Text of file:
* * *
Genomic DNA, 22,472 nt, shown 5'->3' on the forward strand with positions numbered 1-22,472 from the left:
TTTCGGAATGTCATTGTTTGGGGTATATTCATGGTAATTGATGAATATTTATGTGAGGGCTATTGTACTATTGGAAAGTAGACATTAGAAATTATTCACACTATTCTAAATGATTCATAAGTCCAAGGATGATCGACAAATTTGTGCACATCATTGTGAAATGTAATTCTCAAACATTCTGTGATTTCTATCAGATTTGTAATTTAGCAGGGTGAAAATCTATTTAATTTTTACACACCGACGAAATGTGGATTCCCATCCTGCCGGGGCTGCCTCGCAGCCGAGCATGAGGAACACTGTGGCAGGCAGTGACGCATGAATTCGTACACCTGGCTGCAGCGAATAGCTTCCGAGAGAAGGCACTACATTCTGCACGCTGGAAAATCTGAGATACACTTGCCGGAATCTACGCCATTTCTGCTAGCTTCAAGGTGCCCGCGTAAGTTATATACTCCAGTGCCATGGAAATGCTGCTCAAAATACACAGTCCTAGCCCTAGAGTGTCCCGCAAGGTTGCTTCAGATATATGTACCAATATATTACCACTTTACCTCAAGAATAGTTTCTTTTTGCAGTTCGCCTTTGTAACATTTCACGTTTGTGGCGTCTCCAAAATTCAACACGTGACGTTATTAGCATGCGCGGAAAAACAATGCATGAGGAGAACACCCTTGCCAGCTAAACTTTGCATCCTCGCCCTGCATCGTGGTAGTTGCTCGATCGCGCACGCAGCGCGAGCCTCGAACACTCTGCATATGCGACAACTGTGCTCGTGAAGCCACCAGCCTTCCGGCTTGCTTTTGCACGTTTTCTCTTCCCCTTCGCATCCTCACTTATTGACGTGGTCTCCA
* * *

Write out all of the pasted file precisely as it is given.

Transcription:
Genomic DNA, 22,472 nt, shown 5'->3' on the forward strand with positions numbered 1-22,472 from the left:
TTTCGGAATGTCATTGTTTGGGGTATATTCATGGTAATTGATGAATATTTATGTGAGGGCTATTGTACTATTGGAAAGTAGACATTAGAAATTATTCACACTATTCTAAATGATTCATAAGTCCAAGGATGATCGACAAATTTGTGCACATCATTGTGAAATGTAATTCTCAAACATTCTGTGATTTCTATCAGATTTGTAATTTAGCAGGGTGAAAATCTATTTAATTTTTACACACCGACGAAATGTGGATTCCCATCCTGCCGGGGCTGCCTCGCAGCCGAGCATGAGGAACACTGTGGCAGGCAGTGACGCATGAATTCGTACACCTGGCTGCAGCGAATAGCTTCCGAGAGAAGGCACTACATTCTGCACGCTGGAAAATCTGAGATACACTTGCCGGAATCTACGCCATTTCTGCTAGCTTCAAGGTGCCCGCGTAAGTTATATACTCCAGTGCCATGGAAATGCTGCTCAAAATACACAGTCCTAGCCCTAGAGTGTCCCGCAAGGTTGCTTCAGATATATGTACCAATATATTACCACTTTACCTCAAGAATAGTTTCTTTTTGCAGTTCGCCTTTGTAACATTTCACGTTTGTGGCGTCTCCAAAATTCAACACGTGACGTTATTAGCATGCGCGGAAAAACAATGCATGAGGAGAACACCCTTGCCAGCTAAACTTTGCATCCTCGCCCTGCATCGTGGTAGTTGCTCGATCGCGCACGCAGCGCGAGCCTCGAACACTCTGCATATGCGACAACTGTGCTCGTGAAGCCACCAGCCTTCCGGCTTGCTTTTGCACGTTTTCTCTTCCCCTTCGCATCCTCACTTATTGACGTGGTCTCCA